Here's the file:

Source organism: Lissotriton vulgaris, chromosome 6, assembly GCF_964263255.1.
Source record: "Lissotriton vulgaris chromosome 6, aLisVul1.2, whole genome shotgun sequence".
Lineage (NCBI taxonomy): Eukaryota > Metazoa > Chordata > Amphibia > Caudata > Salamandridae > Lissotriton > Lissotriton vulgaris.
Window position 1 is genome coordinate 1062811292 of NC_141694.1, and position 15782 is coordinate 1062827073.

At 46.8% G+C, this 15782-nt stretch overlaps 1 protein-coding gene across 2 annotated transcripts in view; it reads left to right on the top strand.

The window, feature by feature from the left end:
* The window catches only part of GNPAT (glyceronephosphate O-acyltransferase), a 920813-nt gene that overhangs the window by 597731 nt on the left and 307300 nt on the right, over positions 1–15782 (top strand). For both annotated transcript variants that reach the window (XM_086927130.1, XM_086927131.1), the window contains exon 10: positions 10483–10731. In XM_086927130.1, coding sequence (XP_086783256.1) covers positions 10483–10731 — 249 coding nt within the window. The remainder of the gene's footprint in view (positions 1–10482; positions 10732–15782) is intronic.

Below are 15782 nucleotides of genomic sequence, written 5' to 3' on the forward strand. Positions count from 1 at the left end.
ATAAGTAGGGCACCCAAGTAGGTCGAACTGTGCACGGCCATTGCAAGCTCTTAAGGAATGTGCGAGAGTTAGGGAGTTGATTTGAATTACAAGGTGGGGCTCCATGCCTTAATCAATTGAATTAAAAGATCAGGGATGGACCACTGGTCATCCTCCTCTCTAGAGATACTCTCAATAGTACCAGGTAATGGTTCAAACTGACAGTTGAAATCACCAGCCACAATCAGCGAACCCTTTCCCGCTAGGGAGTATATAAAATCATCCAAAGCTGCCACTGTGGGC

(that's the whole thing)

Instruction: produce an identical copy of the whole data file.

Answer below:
Source organism: Lissotriton vulgaris, chromosome 6, assembly GCF_964263255.1.
Source record: "Lissotriton vulgaris chromosome 6, aLisVul1.2, whole genome shotgun sequence".
Lineage (NCBI taxonomy): Eukaryota > Metazoa > Chordata > Amphibia > Caudata > Salamandridae > Lissotriton > Lissotriton vulgaris.
Window position 1 is genome coordinate 1062811292 of NC_141694.1, and position 15782 is coordinate 1062827073.

At 46.8% G+C, this 15782-nt stretch overlaps 1 protein-coding gene across 2 annotated transcripts in view; it reads left to right on the top strand.

The window, feature by feature from the left end:
* The window catches only part of GNPAT (glyceronephosphate O-acyltransferase), a 920813-nt gene that overhangs the window by 597731 nt on the left and 307300 nt on the right, over positions 1–15782 (top strand). For both annotated transcript variants that reach the window (XM_086927130.1, XM_086927131.1), the window contains exon 10: positions 10483–10731. In XM_086927130.1, coding sequence (XP_086783256.1) covers positions 10483–10731 — 249 coding nt within the window. The remainder of the gene's footprint in view (positions 1–10482; positions 10732–15782) is intronic.

Below are 15782 nucleotides of genomic sequence, written 5' to 3' on the forward strand. Positions count from 1 at the left end.
ATAAGTAGGGCACCCAAGTAGGTCGAACTGTGCACGGCCATTGCAAGCTCTTAAGGAATGTGCGAGAGTTAGGGAGTTGATTTGAATTACAAGGTGGGGCTCCATGCCTTAATCAATTGAATTAAAAGATCAGGGATGGACCACTGGTCATCCTCCTCTCTAGAGATACTCTCAATAGTACCAGGTAATGGTTCAAACTGACAGTTGAAATCACCAGCCACAATCAGCGAACCCTTTCCCGCTAGGGAGTATATAAAATCATCCAAAGCTGCCACTGTGGGC